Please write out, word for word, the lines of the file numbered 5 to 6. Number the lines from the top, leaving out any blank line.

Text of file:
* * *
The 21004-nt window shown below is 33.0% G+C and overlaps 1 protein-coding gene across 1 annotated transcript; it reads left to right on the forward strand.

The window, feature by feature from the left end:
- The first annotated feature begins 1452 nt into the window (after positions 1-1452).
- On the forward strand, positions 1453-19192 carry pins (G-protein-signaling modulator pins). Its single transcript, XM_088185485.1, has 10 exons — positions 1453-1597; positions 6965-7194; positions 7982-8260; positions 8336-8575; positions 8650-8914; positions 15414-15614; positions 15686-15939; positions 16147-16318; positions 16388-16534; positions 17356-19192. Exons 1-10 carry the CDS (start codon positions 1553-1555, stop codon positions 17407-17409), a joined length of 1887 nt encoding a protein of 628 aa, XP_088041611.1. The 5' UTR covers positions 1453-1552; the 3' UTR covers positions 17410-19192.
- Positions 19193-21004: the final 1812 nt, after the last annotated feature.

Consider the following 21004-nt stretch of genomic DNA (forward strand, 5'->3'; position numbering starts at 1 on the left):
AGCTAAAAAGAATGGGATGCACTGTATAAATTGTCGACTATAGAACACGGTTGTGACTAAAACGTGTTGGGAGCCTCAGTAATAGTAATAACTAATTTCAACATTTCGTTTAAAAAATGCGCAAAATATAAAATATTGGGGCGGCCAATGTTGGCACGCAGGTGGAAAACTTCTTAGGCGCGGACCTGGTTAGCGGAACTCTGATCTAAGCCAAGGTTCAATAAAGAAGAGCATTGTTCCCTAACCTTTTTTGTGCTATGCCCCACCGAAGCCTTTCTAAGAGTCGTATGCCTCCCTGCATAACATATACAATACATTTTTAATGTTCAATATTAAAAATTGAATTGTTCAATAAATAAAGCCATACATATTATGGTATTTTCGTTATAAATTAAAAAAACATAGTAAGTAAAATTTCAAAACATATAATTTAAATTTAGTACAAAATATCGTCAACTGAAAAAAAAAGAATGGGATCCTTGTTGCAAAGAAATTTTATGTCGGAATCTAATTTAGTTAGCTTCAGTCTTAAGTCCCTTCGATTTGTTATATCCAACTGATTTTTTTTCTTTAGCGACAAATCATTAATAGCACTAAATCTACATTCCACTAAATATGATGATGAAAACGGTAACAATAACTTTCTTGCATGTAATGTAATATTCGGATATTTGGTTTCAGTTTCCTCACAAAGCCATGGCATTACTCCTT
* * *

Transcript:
- Positions 19193-21004: the final 1812 nt, after the last annotated feature.

Consider the following 21004-nt stretch of genomic DNA (forward strand, 5'->3'; position numbering starts at 1 on the left):